Same-sex marriage is now legal in New York after Gov. Andrew Cuomo signed a bill that was narrowly passed by state lawmakers, June 24 - making New York the third state to pass gay marriage through a legislative act and without court action or a vote by the people. New York is the sixth state to legalize gay marriage, after Massachusetts, Connecticut, Iowa, New Hampshire and Vermont. The District of Columbia also allows same-sex marriages.
The Defense of Marriage Act (DOMA), which defined marriage for purposes of federal law as the legal union between one man and one woman as husband and wife, was passed by Congress and signed by President Bill Clinton on September 21, 1996. Also under the law, no state (or other political subdivision within the United States) may be required to recognize as a marriage a same-sex relationship considered a marriage in another state.
During his presidential campaign in 2008, Barack Obama stated that he was opposed to same-sex marriage - even though he ran as an ardent supporter of the homosexual community. "I believe that marriage is between a man and a woman," Obama said. "For me, as a Christian, it is also a sacred union."
But, in 2011, President Barack Obama said that he felt the administration could no longer defend the law because it violates the constitutional rights of homosexuals. The U.S. Justice Department announced Feb. 23, 2011, that it will not continue to support the DOMA that specifically defined marriage on a federal level as the union between one man and one woman.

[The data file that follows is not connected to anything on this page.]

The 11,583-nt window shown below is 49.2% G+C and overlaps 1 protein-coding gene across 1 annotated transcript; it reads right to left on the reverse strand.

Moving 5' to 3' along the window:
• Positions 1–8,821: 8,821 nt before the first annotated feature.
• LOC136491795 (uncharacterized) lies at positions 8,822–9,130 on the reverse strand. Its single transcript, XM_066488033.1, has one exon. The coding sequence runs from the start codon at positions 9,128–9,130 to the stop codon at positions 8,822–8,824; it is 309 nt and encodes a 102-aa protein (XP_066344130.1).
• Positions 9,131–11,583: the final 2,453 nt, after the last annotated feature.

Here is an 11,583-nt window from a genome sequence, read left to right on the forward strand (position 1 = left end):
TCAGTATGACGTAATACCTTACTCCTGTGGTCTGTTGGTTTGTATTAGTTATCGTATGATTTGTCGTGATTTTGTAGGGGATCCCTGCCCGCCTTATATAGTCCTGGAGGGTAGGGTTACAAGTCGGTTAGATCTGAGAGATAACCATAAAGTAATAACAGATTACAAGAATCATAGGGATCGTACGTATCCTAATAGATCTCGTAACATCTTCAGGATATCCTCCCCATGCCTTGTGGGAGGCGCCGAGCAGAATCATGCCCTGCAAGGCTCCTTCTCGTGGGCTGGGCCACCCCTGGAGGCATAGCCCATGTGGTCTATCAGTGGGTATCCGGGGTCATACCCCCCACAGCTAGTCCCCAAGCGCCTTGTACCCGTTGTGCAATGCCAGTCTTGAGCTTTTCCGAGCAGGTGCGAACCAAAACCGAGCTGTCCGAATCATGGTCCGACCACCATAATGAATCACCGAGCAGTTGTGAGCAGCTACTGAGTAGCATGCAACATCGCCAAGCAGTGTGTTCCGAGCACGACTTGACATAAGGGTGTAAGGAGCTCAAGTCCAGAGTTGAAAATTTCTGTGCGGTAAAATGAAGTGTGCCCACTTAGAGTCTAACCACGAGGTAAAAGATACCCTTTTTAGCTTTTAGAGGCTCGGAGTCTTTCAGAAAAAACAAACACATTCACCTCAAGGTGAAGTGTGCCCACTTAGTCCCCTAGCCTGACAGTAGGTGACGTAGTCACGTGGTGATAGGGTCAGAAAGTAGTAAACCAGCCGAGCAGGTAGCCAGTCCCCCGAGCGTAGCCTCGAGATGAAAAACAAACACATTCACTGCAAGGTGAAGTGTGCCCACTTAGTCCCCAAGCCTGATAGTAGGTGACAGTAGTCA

Although Obama stated that traditionally marriage has been decided by the states and is an issue best addressed by the states, he also has stated that he firmly believes that committed gay and lesbian couples should receive equal protection under the law. President Obama sees himself as the leader who can make "big historical changes." Well, this one is big, indeed.
After more than two centuries of American jurisprudence, and millennia of human experience, a few judges and local authorities are presuming to change the most fundamental institution of civilization. Whether the federal government or states should ultimately define marriage is a hot topic now. Arizona and Utah and 27 other states have passed their own constitutional "marriage amendments" (stating that marriage is between one man and one woman) and they should not be forced to accept any amendment that they disagree with.
New York's Catholic bishops issued a statement that they are "deeply disappointed and troubled" by the same-sex marriage bill they say undermines the family as a cornerstone of civilization.
"We strongly uphold the Catholic Church's clear teaching that we always treat our homosexual brothers and sisters with respect, dignity and love. But we just as strongly affirm that marriage is the joining of one man and one woman in a lifelong, loving union that is open to children, ordered for the good of those children and the spouses themselves. This definition cannot change, though we realize that our beliefs about the nature of marriage will continue to be ridiculed, and that some will even now attempt to enact government sanctions against churches and religious organizations that preach these timeless truths."
Massachusetts has waged a legal battle against the federal law that defines marriage as the union between one man and one woman. The government's only basis for supporting DOMA comes down to an apparent belief that the moral views of the majority may properly be enacted as the law of the land. That's why DOMA must go to the U.S. Supreme Court and ultimately be decided.
Jack & Nineva Salley, Mesa